8. The ratiocinative faculty in elaborating systems of

science, proceeds inductively or deductively, analyti-
cally or synthetically 46

9. The acquisitive powers of the mind in getting knowledge

operate according to certain laws of suggestion 48

10. The reproductive powers of the mind by means of laws

of association enable it to recall its knowledge, and

to hold it up in vivid pictures before it 49

11. The productive powers of the mind enable it. to make

new discoveries and new inventions 50

12. The human intellect grows only by its own inherent

energies 51

13. The acts of men do not derive their moral quality from

the intellect 51

14. The intellect of man has limits which no extent of educa-

tion can enable it to pass 52

II. Principles inferable from the Nature of Knowledge 64

1. The several branches of knowledge can be made to fur-

nish the intellectual faculties with exercise proper

in kind and quantity 54

2. Educational means can be found adapted to give culture

to every capability of mind 56



CONTENTS. XV

3. No God-constituted difference of mental constitution is ^^^^

left unprovided for in the wealth of means which the
Creator intended to be used for the purposes of
education g^

4. Nature presents to the inquirer, first the concrete and

then the abstract ; first things and then words, or
signs for things; first facts and phenomena and
then laws and principles; first wholes and then
parts and collections of wholes ; thus indicating to
the teacher the propriety of confining his elemen-
tary instruction mainly to lessona on objects whose
properties can be directly perceived, for the purpose
of making the experience of the young as extensive
as possible eg

5. Nature opens up her truth in a certain order, and that

order must be followed in investigation and study... 60

6. The Empirical and the Rational Sciences require dif-

ferent methods of instruction 62

7 The first form of instruction must be qualitative, next

quantitative, and, then, a comparison of relations... 64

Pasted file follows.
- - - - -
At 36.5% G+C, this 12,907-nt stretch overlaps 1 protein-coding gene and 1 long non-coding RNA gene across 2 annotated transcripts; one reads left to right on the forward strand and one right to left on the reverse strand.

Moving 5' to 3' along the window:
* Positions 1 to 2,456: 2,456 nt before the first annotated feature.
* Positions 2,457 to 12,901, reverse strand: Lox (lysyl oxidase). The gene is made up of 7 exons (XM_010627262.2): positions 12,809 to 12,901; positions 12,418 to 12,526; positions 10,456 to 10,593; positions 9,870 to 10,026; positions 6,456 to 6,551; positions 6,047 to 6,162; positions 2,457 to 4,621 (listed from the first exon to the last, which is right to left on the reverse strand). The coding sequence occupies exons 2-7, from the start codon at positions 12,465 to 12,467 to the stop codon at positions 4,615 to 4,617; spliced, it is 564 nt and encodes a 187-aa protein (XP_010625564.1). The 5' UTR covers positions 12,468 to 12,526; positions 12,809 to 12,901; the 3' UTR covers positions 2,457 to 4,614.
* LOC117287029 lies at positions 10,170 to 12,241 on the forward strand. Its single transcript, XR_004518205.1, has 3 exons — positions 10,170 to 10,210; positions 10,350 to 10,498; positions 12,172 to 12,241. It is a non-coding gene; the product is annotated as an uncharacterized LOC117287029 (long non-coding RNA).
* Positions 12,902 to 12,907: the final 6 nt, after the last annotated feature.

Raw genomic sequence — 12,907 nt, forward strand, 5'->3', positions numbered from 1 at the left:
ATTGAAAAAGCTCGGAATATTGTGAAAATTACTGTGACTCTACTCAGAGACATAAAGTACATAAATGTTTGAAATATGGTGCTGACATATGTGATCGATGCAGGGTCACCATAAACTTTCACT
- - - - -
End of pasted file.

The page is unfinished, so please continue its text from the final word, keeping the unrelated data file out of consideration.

8. As conditioned by the relations of the object-matter

of knowledge, methods of teaching must be induc-
tive or deductive, analytical or synthetical 66

9. The object-matter of knowledge as it exists in nature is

so connected and arranged as to facilitate its acqui-
sition • po

10. The matter of knowledge as it lies in the memory has

connections and relations which increase its avail-
ability gg

11. New discoveries in science and new inventions in the

arts are still possible, and methods of instruction
should prompt the young to make them 70

12. Nature everywhere courts investigation by a system of

attractions wLich enlist the attention, and induce
increased activity in the powers by which we re-
member, reflect, reason, and philosophize, and there-
fore methods of teaching should be suggestive 72

13. The study of science does not in itself lead to virtue.... 75

14. What we can know is everywhere bounded by what

must remain unknown 7(5



XVI CONTENTS.

PAGB

BUILDING THE FOUNDATION.

I. The Classification of Knowledge 80

First Class — the Elements of Knowledge 83

Second Class — Language 85

Third Class — the Formal Sciences 86

Fourth Class — the Empirical Sciences 86

Fifth Class — the Rational Sciences 86

Sixth Class — the Historical Sciences 87

Seventh Class — the Arts 87

II. The Genesis of Knowledge 88

The Genesis of our knowledge of Language 88

The Genesis of our knowledge of the Formal Sciences 90